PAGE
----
Today is the DATE of that HORRIBLE crime.
Thank you for posting this on your Facebook page, Kim.
My thoughts are with you, my heart heavy, as you relive the realities of today. I’ll be in touch. Much love.
Wow. That is such an incredible story and I can imagine that the book is compelling. Thanks for the introduction to what would be a good book to read.
Yes, you need to read this book. And so do many others.
trajectory horrific crime.
In my job, I deal with the abused, the abuser and those who surround these folks, adults as well as children. The one thing I can say is that there is no way to tell what is happening within the privacy of the home and family life. Things often look “picture perfect” to outsiders. But many times the private lives of those who are abused is horrific.
I cannot imagine the stress of your job. But thank you for handling these abuse cases.
You are correct in that none of us knows what happens inside a home unless we are inside that home ourselves. Abusers excel at deception.
And victims hide the situation as part of their victimization. People often say “Why didn’t she get help?” Or “Why didn’t the kids say something?”, or my favorite “Why didn’t she leave?”. Fear is a strong inhibitor. Fear of harm to others (such as to your child, a younger sibling, or a parent ) can be even stronger.
Exactly. I heard that same question yesterday of “why?” Most people just don’t understand abuse, how the abuser manipulates and controls and instills fear. Thank God for the many advocates and others who help victims and survivors and are educating loved ones and communities on abuse.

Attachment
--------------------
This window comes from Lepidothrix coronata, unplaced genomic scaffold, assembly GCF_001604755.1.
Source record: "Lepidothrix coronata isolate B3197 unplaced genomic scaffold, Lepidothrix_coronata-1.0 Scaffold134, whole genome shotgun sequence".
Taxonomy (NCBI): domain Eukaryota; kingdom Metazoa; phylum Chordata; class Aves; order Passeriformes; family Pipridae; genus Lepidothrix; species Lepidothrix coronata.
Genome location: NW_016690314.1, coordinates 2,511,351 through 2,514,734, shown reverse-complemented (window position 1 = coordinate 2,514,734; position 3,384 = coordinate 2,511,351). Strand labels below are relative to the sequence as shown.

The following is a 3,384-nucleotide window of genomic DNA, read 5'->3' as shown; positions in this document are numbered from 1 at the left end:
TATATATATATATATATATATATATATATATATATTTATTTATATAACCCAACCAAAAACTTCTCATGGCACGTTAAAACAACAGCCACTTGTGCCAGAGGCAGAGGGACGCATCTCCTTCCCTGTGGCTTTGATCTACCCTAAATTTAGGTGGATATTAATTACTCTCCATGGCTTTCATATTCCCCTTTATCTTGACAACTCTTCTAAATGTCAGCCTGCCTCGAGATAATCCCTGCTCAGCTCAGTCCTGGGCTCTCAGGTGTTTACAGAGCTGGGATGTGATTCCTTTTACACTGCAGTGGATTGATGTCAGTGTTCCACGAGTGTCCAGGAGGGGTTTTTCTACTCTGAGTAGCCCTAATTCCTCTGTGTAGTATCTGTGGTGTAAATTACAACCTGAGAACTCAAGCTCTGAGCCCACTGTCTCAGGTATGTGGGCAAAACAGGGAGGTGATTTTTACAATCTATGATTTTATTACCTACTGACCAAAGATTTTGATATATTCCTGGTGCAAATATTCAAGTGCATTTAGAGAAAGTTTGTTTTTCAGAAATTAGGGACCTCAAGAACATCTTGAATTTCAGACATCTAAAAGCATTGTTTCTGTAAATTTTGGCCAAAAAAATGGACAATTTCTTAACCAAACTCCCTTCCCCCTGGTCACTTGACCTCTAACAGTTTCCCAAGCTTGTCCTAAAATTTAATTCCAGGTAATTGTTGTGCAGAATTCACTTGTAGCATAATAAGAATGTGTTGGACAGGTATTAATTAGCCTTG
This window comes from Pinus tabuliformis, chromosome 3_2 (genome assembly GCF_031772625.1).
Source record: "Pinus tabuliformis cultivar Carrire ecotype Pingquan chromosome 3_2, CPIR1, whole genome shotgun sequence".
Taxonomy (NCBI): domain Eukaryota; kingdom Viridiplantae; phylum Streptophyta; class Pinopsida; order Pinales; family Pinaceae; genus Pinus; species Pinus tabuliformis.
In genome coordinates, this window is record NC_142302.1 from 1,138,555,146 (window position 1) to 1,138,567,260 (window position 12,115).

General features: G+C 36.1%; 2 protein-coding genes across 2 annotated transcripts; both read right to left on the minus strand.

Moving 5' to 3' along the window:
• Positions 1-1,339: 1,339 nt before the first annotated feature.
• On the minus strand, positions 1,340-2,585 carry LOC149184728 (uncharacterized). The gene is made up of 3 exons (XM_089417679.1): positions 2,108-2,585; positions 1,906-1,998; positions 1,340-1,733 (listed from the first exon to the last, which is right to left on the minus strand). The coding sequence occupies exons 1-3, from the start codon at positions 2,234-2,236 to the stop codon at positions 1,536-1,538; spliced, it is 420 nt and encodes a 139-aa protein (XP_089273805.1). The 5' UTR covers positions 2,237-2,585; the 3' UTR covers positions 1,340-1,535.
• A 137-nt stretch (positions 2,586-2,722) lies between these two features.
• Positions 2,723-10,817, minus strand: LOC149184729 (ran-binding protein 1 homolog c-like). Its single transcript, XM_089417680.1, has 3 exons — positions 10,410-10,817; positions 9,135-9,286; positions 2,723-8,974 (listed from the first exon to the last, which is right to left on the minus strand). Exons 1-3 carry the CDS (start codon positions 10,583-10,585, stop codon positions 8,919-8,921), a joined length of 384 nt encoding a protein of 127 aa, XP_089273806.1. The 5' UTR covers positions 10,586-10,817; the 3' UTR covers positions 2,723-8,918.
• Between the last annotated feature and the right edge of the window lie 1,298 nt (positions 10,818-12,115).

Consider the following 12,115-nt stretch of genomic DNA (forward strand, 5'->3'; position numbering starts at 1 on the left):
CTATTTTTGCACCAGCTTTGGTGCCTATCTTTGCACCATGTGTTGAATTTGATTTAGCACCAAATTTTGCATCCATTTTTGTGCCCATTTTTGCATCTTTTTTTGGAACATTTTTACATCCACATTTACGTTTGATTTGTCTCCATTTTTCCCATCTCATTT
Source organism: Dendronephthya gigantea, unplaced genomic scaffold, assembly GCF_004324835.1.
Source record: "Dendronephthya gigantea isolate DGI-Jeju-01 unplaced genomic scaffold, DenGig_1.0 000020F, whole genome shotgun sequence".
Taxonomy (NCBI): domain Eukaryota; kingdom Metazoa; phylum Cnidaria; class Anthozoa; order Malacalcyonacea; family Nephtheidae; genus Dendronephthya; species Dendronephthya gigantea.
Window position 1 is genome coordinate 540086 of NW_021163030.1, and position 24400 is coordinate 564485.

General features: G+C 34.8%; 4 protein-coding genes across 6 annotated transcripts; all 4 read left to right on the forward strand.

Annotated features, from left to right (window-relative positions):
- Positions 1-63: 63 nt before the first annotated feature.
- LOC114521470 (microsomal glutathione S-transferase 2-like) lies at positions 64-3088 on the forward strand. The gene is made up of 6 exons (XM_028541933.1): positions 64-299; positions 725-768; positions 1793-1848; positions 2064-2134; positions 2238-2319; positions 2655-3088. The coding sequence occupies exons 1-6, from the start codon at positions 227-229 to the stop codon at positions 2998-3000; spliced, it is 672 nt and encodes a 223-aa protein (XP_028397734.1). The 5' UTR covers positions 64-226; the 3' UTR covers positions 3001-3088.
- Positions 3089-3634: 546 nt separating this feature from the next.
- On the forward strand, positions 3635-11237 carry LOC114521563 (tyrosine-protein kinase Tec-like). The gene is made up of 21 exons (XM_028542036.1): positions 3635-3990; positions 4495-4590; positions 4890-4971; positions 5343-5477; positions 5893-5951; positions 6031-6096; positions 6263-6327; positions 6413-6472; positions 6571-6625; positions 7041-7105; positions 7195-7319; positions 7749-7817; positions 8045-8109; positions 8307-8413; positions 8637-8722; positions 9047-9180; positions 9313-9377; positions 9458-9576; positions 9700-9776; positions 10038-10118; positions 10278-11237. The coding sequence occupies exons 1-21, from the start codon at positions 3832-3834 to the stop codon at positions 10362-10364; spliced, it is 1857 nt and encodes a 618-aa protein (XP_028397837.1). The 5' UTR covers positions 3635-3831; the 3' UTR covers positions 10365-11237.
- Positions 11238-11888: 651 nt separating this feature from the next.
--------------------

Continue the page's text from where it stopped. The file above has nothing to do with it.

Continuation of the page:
I’m going to put in a plug here for She Stays, a book written by the executive director of HOPE Center in Faribault. Erica Staab writes in clear and understandable language about “why she stays.” It’s a must-read. Here’s a link: https://www.amazon.com/She-Stays-Erica-Staab/dp/1491267801
thanks for your continued diligence on social awareness of domestic abuse-a message that should stay continually on the forefront- never heard of this horrific crime and will look up book
You’re welcome. Given your interest in reading Minnesota authors, yes, you should read this book of historical fiction.
How awful to think of. This kind of abuse is nothing new it just reported more often. Heartbreaking
You’re right on this is nothing new, that it’s just reported more. And that’s good in creating awareness and affecting change.